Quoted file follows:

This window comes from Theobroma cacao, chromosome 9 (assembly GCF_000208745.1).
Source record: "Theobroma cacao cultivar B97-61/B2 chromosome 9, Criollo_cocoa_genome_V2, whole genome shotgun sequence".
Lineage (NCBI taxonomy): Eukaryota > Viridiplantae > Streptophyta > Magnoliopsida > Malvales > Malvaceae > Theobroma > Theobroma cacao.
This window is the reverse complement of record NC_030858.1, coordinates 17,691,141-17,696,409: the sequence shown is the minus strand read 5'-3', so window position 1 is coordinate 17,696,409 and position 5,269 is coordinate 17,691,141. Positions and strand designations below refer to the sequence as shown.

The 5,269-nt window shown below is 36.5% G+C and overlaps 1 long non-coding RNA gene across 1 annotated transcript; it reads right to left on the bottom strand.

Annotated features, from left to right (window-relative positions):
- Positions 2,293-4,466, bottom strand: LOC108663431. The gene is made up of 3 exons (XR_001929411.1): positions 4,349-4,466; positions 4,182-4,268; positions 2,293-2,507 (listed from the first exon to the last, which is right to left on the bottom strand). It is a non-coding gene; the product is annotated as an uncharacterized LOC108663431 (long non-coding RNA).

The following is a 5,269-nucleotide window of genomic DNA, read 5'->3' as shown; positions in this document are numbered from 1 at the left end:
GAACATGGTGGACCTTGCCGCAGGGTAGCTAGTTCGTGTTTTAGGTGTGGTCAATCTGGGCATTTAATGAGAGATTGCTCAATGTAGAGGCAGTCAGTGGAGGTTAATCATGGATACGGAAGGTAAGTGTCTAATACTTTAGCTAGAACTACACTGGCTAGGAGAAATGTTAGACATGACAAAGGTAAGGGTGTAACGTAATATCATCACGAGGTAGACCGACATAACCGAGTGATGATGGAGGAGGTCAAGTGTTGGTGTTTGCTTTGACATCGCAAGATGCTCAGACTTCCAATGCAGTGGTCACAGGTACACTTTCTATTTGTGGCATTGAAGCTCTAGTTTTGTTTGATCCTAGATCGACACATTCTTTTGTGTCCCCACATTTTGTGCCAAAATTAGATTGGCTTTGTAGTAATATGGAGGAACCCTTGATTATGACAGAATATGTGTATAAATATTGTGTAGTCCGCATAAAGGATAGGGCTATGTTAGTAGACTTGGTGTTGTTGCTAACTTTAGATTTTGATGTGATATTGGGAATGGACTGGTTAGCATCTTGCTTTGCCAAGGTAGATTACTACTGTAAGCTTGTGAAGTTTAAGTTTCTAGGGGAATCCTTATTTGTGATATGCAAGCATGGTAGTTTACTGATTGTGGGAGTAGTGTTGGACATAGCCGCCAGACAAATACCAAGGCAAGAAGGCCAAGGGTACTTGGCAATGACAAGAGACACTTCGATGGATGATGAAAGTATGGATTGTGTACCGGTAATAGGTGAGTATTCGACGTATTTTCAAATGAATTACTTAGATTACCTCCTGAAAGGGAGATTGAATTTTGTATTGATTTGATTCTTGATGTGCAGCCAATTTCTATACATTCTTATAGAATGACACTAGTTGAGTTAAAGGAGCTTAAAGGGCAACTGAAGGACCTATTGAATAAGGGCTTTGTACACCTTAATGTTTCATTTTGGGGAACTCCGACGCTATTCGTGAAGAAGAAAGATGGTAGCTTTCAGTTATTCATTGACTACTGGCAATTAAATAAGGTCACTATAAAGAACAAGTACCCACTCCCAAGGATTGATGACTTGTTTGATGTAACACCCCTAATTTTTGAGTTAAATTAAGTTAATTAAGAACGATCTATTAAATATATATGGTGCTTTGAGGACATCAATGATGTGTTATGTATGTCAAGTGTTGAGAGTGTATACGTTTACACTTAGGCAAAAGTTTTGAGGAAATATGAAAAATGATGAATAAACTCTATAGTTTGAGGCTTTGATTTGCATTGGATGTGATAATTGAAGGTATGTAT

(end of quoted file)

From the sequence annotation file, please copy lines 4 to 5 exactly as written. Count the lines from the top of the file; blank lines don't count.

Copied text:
This window is the reverse complement of record NC_030858.1, coordinates 17,691,141-17,696,409: the sequence shown is the minus strand read 5'-3', so window position 1 is coordinate 17,696,409 and position 5,269 is coordinate 17,691,141. Positions and strand designations below refer to the sequence as shown.

The 5,269-nt window shown below is 36.5% G+C and overlaps 1 long non-coding RNA gene across 1 annotated transcript; it reads right to left on the bottom strand.